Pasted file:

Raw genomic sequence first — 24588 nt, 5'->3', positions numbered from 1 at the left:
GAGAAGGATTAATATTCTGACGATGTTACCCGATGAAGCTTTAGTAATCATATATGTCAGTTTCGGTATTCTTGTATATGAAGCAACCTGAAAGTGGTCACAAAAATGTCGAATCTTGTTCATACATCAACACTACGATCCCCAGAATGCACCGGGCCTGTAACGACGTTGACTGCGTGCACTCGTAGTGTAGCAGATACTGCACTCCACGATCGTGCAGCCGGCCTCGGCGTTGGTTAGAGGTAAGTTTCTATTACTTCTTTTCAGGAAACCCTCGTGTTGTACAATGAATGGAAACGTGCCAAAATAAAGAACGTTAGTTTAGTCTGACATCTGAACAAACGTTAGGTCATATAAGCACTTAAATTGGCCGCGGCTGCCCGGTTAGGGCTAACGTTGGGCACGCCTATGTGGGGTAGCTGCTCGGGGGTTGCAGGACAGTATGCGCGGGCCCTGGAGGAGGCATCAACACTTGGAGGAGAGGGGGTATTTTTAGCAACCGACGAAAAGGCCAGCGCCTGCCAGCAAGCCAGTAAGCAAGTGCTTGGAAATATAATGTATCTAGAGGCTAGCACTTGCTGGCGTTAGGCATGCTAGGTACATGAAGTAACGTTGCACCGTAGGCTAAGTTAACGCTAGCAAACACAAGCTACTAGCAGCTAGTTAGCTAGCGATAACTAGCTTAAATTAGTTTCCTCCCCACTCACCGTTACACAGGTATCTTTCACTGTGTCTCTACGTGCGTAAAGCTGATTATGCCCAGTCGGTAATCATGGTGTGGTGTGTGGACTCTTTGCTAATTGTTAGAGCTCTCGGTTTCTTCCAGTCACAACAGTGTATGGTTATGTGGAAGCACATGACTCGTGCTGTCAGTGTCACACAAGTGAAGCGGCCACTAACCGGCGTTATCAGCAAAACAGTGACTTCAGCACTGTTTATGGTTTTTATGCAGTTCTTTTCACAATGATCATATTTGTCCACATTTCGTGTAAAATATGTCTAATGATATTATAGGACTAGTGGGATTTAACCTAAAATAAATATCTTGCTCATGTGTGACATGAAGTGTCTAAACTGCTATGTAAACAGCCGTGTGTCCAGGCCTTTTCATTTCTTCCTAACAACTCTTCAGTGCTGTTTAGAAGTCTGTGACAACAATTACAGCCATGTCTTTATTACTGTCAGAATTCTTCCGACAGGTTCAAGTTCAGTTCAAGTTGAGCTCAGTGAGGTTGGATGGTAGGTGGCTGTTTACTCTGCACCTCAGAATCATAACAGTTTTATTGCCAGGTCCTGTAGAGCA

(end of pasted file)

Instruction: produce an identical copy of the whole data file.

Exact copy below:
Raw genomic sequence first — 24588 nt, 5'->3', positions numbered from 1 at the left:
GAGAAGGATTAATATTCTGACGATGTTACCCGATGAAGCTTTAGTAATCATATATGTCAGTTTCGGTATTCTTGTATATGAAGCAACCTGAAAGTGGTCACAAAAATGTCGAATCTTGTTCATACATCAACACTACGATCCCCAGAATGCACCGGGCCTGTAACGACGTTGACTGCGTGCACTCGTAGTGTAGCAGATACTGCACTCCACGATCGTGCAGCCGGCCTCGGCGTTGGTTAGAGGTAAGTTTCTATTACTTCTTTTCAGGAAACCCTCGTGTTGTACAATGAATGGAAACGTGCCAAAATAAAGAACGTTAGTTTAGTCTGACATCTGAACAAACGTTAGGTCATATAAGCACTTAAATTGGCCGCGGCTGCCCGGTTAGGGCTAACGTTGGGCACGCCTATGTGGGGTAGCTGCTCGGGGGTTGCAGGACAGTATGCGCGGGCCCTGGAGGAGGCATCAACACTTGGAGGAGAGGGGGTATTTTTAGCAACCGACGAAAAGGCCAGCGCCTGCCAGCAAGCCAGTAAGCAAGTGCTTGGAAATATAATGTATCTAGAGGCTAGCACTTGCTGGCGTTAGGCATGCTAGGTACATGAAGTAACGTTGCACCGTAGGCTAAGTTAACGCTAGCAAACACAAGCTACTAGCAGCTAGTTAGCTAGCGATAACTAGCTTAAATTAGTTTCCTCCCCACTCACCGTTACACAGGTATCTTTCACTGTGTCTCTACGTGCGTAAAGCTGATTATGCCCAGTCGGTAATCATGGTGTGGTGTGTGGACTCTTTGCTAATTGTTAGAGCTCTCGGTTTCTTCCAGTCACAACAGTGTATGGTTATGTGGAAGCACATGACTCGTGCTGTCAGTGTCACACAAGTGAAGCGGCCACTAACCGGCGTTATCAGCAAAACAGTGACTTCAGCACTGTTTATGGTTTTTATGCAGTTCTTTTCACAATGATCATATTTGTCCACATTTCGTGTAAAATATGTCTAATGATATTATAGGACTAGTGGGATTTAACCTAAAATAAATATCTTGCTCATGTGTGACATGAAGTGTCTAAACTGCTATGTAAACAGCCGTGTGTCCAGGCCTTTTCATTTCTTCCTAACAACTCTTCAGTGCTGTTTAGAAGTCTGTGACAACAATTACAGCCATGTCTTTATTACTGTCAGAATTCTTCCGACAGGTTCAAGTTCAGTTCAAGTTGAGCTCAGTGAGGTTGGATGGTAGGTGGCTGTTTACTCTGCACCTCAGAATCATAACAGTTTTATTGCCAGGTCCTGTAGAGCA